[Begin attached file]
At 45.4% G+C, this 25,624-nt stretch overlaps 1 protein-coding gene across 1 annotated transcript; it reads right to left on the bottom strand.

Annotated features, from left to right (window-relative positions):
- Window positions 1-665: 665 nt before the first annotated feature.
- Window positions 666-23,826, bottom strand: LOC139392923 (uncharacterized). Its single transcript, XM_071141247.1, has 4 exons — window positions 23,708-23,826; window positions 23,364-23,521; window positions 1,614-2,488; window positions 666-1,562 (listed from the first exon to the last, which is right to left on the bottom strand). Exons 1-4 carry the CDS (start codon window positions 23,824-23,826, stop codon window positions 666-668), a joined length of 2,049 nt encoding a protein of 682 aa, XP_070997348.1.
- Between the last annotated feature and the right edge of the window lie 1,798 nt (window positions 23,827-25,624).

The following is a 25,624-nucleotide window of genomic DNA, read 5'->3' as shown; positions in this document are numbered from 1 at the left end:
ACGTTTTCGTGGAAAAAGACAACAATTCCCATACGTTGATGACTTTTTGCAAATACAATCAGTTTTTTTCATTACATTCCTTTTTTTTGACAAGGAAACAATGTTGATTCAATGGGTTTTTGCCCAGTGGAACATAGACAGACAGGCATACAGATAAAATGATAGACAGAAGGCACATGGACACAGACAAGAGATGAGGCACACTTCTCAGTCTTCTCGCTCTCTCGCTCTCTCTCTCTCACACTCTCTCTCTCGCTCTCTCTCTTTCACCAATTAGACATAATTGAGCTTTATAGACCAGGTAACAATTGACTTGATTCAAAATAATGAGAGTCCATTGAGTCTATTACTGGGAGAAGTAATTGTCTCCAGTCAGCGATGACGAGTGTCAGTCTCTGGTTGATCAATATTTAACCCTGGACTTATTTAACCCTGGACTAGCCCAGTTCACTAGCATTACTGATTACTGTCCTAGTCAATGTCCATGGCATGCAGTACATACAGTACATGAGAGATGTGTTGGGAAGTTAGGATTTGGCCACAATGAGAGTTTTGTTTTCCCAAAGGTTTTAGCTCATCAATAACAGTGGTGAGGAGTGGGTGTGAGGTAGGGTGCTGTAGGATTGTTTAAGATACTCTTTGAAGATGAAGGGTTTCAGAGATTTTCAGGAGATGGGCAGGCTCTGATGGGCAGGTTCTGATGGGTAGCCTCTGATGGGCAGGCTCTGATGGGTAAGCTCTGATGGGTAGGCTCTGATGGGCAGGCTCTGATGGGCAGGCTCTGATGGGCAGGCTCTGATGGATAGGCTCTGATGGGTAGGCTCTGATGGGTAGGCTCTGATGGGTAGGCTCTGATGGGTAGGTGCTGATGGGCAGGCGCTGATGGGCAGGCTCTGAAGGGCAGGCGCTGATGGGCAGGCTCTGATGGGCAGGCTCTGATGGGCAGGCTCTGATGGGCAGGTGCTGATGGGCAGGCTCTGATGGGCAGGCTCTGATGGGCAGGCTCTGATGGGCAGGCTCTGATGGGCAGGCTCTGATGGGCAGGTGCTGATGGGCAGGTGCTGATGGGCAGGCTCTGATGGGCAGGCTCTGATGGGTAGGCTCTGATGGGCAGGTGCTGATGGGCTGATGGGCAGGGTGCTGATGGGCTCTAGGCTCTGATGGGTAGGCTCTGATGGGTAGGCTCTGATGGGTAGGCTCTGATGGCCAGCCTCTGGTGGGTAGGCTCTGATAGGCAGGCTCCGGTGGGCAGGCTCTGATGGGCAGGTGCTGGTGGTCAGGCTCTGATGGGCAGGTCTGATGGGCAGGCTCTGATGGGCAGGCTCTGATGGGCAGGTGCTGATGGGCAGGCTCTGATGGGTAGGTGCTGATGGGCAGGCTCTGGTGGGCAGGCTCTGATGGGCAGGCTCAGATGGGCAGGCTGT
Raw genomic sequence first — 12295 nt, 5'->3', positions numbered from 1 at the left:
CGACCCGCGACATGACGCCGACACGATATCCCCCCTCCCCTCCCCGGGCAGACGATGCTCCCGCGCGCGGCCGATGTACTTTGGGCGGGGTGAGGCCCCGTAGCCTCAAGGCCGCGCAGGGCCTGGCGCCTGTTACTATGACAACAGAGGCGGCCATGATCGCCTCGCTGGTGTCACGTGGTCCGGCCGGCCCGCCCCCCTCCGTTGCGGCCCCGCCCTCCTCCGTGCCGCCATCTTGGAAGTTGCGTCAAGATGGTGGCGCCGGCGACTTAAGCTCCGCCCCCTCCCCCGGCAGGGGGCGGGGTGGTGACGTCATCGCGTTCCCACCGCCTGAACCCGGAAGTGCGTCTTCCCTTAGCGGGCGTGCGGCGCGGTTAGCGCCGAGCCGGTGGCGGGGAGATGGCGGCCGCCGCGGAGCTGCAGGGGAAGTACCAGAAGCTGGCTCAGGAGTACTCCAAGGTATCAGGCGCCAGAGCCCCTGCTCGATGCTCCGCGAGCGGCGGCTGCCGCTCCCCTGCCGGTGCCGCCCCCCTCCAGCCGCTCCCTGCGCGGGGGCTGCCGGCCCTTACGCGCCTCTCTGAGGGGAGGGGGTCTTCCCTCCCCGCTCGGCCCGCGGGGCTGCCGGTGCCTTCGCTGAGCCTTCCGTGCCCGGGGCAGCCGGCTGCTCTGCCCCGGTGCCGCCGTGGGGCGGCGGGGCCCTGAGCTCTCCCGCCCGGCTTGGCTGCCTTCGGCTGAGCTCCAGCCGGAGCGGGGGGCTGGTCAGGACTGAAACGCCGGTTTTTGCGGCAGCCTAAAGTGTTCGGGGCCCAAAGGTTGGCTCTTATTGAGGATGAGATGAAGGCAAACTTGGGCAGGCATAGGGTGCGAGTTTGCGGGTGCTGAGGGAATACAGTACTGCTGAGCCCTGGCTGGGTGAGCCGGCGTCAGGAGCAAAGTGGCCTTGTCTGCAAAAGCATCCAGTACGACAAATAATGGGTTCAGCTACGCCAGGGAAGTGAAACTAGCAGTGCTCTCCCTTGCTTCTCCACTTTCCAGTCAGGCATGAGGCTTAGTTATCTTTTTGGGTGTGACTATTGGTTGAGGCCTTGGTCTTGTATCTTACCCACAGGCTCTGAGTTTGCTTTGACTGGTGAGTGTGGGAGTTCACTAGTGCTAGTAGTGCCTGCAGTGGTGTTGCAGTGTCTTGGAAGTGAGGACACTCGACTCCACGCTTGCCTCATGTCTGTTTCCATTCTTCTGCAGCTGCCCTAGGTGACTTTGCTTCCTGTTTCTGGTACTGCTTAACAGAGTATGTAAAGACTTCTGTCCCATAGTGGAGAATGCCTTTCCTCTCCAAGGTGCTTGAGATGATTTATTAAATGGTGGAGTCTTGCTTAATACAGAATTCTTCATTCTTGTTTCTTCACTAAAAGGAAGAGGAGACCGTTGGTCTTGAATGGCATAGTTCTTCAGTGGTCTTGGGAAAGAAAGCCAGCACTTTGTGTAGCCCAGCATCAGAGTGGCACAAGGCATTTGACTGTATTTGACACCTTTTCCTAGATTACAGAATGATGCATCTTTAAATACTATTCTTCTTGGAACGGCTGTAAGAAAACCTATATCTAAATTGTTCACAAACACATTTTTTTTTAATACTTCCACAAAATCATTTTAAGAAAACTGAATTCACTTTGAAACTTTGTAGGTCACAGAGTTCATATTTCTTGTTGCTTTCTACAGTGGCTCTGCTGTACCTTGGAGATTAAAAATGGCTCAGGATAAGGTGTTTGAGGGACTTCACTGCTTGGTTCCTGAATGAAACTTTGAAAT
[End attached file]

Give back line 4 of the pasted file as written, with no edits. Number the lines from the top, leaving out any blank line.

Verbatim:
- Window positions 666-23,826, bottom strand: LOC139392923 (uncharacterized). Its single transcript, XM_071141247.1, has 4 exons — window positions 23,708-23,826; window positions 23,364-23,521; window positions 1,614-2,488; window positions 666-1,562 (listed from the first exon to the last, which is right to left on the bottom strand). Exons 1-4 carry the CDS (start codon window positions 23,824-23,826, stop codon window positions 666-668), a joined length of 2,049 nt encoding a protein of 682 aa, XP_070997348.1.